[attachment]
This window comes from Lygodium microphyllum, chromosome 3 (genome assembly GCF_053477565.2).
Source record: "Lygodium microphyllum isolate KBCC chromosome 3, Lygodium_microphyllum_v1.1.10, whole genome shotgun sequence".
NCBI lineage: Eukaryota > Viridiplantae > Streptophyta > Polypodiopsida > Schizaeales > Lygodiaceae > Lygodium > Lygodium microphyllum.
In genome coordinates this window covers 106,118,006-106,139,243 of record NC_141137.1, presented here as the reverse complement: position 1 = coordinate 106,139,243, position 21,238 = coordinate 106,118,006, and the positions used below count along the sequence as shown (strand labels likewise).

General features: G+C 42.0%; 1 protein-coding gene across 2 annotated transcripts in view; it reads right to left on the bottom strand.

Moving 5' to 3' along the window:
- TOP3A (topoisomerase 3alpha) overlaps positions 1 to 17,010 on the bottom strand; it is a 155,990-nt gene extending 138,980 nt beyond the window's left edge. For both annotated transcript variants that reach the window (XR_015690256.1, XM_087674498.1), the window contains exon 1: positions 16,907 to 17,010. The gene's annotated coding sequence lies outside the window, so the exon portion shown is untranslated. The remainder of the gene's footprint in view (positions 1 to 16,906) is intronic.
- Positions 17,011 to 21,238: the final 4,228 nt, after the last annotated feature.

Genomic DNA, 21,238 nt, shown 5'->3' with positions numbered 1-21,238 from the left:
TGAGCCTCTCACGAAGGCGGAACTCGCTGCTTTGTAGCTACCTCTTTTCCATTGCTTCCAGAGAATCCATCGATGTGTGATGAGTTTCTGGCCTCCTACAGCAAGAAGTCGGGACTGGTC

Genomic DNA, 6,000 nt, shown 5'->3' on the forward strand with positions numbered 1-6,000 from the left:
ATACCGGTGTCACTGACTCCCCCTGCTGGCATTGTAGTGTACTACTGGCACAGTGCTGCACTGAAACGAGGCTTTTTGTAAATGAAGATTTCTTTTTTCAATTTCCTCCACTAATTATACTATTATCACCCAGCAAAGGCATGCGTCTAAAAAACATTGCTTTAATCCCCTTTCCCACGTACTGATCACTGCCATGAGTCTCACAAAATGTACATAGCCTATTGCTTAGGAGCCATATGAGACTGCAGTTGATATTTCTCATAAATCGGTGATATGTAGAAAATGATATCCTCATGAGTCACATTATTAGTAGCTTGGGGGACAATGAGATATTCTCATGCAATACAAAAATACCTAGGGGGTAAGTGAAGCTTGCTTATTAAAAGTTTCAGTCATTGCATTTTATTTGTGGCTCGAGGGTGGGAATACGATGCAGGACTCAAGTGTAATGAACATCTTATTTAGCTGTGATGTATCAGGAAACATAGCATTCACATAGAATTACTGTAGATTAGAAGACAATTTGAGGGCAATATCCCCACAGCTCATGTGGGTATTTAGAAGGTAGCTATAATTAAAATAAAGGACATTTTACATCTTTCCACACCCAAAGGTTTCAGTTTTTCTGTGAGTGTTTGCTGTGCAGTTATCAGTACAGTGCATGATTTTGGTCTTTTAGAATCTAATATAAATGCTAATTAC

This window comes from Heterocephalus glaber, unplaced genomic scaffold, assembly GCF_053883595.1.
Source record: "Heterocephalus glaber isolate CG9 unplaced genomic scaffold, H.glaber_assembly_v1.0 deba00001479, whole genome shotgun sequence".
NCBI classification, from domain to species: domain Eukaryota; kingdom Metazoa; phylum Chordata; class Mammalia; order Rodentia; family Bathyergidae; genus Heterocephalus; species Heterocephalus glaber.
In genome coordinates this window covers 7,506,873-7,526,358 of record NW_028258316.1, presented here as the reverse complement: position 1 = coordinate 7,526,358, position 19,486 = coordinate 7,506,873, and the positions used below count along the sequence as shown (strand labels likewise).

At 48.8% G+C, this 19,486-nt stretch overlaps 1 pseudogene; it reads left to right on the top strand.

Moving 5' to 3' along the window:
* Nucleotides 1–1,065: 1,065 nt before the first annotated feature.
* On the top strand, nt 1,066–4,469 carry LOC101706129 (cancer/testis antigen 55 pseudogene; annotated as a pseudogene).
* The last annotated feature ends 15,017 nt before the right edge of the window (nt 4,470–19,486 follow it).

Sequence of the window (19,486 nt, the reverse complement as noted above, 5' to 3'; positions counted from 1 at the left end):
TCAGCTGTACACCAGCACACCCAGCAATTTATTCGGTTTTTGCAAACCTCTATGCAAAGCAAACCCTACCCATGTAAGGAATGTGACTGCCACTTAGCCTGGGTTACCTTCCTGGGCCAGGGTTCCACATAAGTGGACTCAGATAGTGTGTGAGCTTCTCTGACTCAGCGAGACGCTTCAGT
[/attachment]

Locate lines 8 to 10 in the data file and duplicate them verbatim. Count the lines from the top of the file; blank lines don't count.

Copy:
- Positions 17,011 to 21,238: the final 4,228 nt, after the last annotated feature.

Genomic DNA, 21,238 nt, shown 5'->3' with positions numbered 1-21,238 from the left:
TGAGCCTCTCACGAAGGCGGAACTCGCTGCTTTGTAGCTACCTCTTTTCCATTGCTTCCAGAGAATCCATCGATGTGTGATGAGTTTCTGGCCTCCTACAGCAAGAAGTCGGGACTGGTC